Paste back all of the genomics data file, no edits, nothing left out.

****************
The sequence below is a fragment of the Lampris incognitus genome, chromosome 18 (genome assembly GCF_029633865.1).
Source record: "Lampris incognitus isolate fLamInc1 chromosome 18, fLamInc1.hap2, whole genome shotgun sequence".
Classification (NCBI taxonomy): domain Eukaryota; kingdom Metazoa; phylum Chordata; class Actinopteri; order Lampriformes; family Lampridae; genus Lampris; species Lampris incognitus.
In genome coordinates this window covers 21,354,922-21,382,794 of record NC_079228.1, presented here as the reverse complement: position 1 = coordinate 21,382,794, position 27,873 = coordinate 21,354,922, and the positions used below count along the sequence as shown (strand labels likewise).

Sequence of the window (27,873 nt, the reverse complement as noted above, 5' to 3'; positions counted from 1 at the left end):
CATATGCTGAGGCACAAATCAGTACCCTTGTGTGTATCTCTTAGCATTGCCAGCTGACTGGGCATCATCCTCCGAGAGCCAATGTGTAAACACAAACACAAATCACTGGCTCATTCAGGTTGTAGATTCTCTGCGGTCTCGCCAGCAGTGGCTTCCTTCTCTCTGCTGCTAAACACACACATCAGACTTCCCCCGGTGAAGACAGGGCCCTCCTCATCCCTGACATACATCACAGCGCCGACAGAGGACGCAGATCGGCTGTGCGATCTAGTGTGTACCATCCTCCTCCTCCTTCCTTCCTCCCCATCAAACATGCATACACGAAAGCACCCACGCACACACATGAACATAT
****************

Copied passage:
The sequence below is a fragment of the Lampris incognitus genome, chromosome 18 (genome assembly GCF_029633865.1).
Source record: "Lampris incognitus isolate fLamInc1 chromosome 18, fLamInc1.hap2, whole genome shotgun sequence".
Classification (NCBI taxonomy): domain Eukaryota; kingdom Metazoa; phylum Chordata; class Actinopteri; order Lampriformes; family Lampridae; genus Lampris; species Lampris incognitus.
In genome coordinates this window covers 21,354,922-21,382,794 of record NC_079228.1, presented here as the reverse complement: position 1 = coordinate 21,382,794, position 27,873 = coordinate 21,354,922, and the positions used below count along the sequence as shown (strand labels likewise).

Sequence of the window (27,873 nt, the reverse complement as noted above, 5' to 3'; positions counted from 1 at the left end):
CATATGCTGAGGCACAAATCAGTACCCTTGTGTGTATCTCTTAGCATTGCCAGCTGACTGGGCATCATCCTCCGAGAGCCAATGTGTAAACACAAACACAAATCACTGGCTCATTCAGGTTGTAGATTCTCTGCGGTCTCGCCAGCAGTGGCTTCCTTCTCTCTGCTGCTAAACACACACATCAGACTTCCCCCGGTGAAGACAGGGCCCTCCTCATCCCTGACATACATCACAGCGCCGACAGAGGACGCAGATCGGCTGTGCGATCTAGTGTGTACCATCCTCCTCCTCCTTCCTTCCTCCCCATCAAACATGCATACACGAAAGCACCCACGCACACACATGAACATAT